Celebrating freedom


On April 27 1994, thousands of South Africans – who were oppressed by the apartheid regime – made their voices heard for the first time by marking an X on a voting ballot in South Africa’s first democratic election.

It was the first step away from the dark colonialist past and breaking free from the shackles of oppression and white domination.

In the past 22 years, South Africa has grown tremendously as a country, and as thousands celebrated Freedom Day on Wednesday April 27 – commemorating the liberation of our country – community leaders and residents of Hout Bay expressed their thoughts on freedom and their visions for the community and the country.

Hout Bay resident and anti-apartheid stalwart, Denis Goldberg said so much has happened since April 27 1994 when all adult South Africans voted for the first time. He said Freedom Day is special to him because of the sharp break from the apartheid past.

“After generations of exclusion all our people began to be included in decision making on policies to benefit all our people.

“There is such a tragic legacy of deprivation to overcome that even though giant strides have been made there is a great deal still to do.

“As a country, we need to achieve the rights set out in the Bill of Rights as in our Constitution of 1996, such as the right to work, to free education, to decent housing with adequate water supply and safe sanitation, and more,” he said.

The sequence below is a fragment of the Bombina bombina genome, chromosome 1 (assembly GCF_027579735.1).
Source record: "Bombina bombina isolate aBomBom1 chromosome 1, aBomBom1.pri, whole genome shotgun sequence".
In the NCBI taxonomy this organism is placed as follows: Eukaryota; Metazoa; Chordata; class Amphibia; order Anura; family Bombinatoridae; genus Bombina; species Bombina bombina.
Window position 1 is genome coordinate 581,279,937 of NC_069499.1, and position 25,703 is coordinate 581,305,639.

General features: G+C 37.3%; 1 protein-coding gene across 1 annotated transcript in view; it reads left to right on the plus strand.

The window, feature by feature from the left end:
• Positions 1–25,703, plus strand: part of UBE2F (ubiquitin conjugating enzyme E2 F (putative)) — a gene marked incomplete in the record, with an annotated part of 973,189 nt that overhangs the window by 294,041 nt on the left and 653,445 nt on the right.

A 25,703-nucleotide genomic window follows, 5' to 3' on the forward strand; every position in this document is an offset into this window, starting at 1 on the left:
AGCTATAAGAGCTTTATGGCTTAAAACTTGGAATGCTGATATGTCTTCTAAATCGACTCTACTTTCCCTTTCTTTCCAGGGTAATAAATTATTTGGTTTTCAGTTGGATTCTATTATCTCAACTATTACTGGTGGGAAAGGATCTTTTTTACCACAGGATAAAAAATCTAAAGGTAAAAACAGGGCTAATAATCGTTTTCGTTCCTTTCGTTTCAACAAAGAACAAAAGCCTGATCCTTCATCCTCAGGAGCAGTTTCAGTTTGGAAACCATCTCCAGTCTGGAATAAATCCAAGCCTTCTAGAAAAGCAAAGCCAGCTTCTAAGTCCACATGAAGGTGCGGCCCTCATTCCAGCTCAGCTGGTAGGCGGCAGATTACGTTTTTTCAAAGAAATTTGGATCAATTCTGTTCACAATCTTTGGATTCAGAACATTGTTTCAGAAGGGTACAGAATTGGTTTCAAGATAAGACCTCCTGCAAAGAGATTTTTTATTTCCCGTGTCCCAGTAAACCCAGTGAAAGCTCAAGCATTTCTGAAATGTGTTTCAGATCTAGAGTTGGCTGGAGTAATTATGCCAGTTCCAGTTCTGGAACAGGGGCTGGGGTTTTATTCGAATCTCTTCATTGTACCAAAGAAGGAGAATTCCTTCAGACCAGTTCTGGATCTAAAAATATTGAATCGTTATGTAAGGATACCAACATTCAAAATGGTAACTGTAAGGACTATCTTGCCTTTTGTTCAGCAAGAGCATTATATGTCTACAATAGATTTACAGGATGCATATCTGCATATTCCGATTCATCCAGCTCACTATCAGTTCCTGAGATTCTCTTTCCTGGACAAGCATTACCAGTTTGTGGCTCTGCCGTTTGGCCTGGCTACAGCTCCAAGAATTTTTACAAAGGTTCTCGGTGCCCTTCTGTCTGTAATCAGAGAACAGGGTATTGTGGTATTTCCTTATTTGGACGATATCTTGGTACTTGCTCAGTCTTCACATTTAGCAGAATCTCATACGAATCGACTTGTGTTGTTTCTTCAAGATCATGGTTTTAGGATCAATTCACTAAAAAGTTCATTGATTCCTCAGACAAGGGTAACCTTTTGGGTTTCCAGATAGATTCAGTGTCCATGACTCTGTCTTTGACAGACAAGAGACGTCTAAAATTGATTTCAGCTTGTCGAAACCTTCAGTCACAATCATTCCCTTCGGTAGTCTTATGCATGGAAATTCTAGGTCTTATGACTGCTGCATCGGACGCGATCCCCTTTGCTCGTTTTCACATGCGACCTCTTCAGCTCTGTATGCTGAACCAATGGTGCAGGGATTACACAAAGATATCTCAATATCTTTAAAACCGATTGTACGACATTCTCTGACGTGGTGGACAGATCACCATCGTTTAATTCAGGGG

He added that generations of deprivation will take generations to overcome but on Freedom Day and Freedom Month the country should celebrate its Constitutional democracy. Mr Goldberg referred to a few institutions such as the Public Protector, the South African Human Rights Commission, the Commission for Gender Equality and the Independent Electoral Commission, listed in Chapter 9 of the Constitution, saying these institutions were meant to strengthen constitutional democracy and are independent and no person or organ of state may interfere with the functioning of these institutions.

“The tragedy is that that there have been those who have sought to abuse their political power and access to state resources for self enrichment, as opposed to upholding their formal acceptance of the duty to protect the constitution in the service of the people,” he said.

He said the growing outcry among South Africans is a measure of the strength of the country’s commitment to democracy and it is something very special.

“In Hout Bay there is a lively group of civil society activists. Though they argue among themselves, all have a commitment to our future.

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It is important that people are taking hold of the freedom to change their lives.

“Slowly but surely things are also changing for many people despite the huge influx of people from other parts of our country and from other countries. Street lights, some housing, better amenities like sports fields, new schools and also public transport that works are some of the benefits of living in the new South Africa,” he said.

However, he said, we still live in a divided community with three major sub-communities – Imizamo Yethu, Hangberg and the Village/Valley area.

“Unemployment and the accompanying social deprivation are rife to different degrees in each part of our divided community.

“I look forward to the time that we shall speak about the Hout Bay community of social solidarity and cohesion,” he said.